One sometimes hears the argument that morality cannot exist without a god. There is an often aggressive and even belligerent claim among believers that religion is necessary for society to keep on existing. They claim that religion does more good than harm. Many people have enumerated the horrific acts of violence that were fueled by religious fervor throughout humanity's history, and such acts continue today. While the homosexual lifestyle is mostly verbally attacked in the United States, there are places in the world where suspected homosexuals are being killed, largely because of faith-based prejudice. Women may be killed or mutilated without consequence in some parts of the twenty-first-century world because of the religious beliefs of the society into which they are born. Moral behavior does not follow from religious belief.
Despite massive evidence against it, the mythical link between religion and morality remains so strong that many Americans would have a problem voting for an atheist president. Presumably, they would prefer a leader who believes that he answers to a higher power, who embraces a responsibility to lead righteously. And yet, faith has justified wars, excused oppressive laws, and masked hatred and bigotry. Rather than ask whether there can be morality without religion, one must question why the two were ever rationally linked to begin with. Religious belief may allow for unquestioned forgiveness, but it doesn't prevent abominable behavior. Some people would also claim that religion provides a number of services as well, that faith motivates people to do good, and that good outweighs the evil that is done in the name of religion.
Fear is in some way the motivator for most claims of faith, however. People believe in salvation because they fear damnation. People believe in faith healing because they fear dying. People believe in prayer because they fear all sorts of things: personal responsibility, medical procedures, collection agencies. Groups who become targeted by religious leaders are actually the groups those leaders fear. Homosexuals are denied the right to marry out of fear. Women are denied the right to make decisions about their own bodies because of fear. National healthcare is opposed because of fear. Dire predictions are made about "what will happen if...", and a segment of the population trembles.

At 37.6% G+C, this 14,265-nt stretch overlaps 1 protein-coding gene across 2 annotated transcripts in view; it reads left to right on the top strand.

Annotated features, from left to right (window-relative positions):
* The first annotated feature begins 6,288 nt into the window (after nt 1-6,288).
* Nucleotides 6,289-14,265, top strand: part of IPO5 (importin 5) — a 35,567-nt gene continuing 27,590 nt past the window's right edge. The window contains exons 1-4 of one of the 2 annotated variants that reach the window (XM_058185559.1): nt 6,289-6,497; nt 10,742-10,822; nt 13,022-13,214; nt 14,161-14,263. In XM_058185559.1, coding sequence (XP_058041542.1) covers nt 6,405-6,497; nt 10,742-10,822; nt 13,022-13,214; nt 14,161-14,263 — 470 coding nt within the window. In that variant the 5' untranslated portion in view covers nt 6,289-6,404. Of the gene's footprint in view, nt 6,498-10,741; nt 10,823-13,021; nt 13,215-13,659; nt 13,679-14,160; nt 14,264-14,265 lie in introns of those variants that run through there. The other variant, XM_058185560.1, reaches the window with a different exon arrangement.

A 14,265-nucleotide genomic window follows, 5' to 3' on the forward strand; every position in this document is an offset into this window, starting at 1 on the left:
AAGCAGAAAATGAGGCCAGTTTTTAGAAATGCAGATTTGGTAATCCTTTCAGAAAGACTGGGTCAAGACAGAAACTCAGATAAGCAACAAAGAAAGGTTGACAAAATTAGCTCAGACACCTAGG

Some of the fear gets expressed as righteous indignation or moral outrage. Fervent believers fear that their faith will be marginalized in society, so they have to fight. Religious leaders fear that they will have control over a smaller sector of the population, so they have to pronounce judgment loudly and foster more fear in those who still cling to their words. In turn, believers are infused with a fear that the Others (homosexuals, atheists, Muslims, etc.) will somehow harm them just by existing. They become afraid of letting their children be taught science by an atheist. They become afraid of allowing a homosexual couple to move in on their street. They become afraid of doing yoga because it is somehow connected with worshiping Hindu gods. They become afraid of anyone with different clothing or accent or skin color, because different is somehow threatening.
But fear doesn't really convince anyone to change. Yanking your child out of the atheist teacher's biology class won't ultimately keep your child from learning science, and it won't change the teacher's beliefs. Denying a young single mother the opportunity to decide for herself whether she can realistically take care of an unwanted child doesn't guarantee that either person's life will be improved. Prohibiting the homosexual couple from attending neighborhood social events won't convince them to change their lifestyle, although perhaps the belief is that your spot in heaven will be secure because you have refrained from socializing with heathens. Look around! Churches are full of people doing deplorable things. Sinful things. Immoral things. Why don't they warrant a little fear?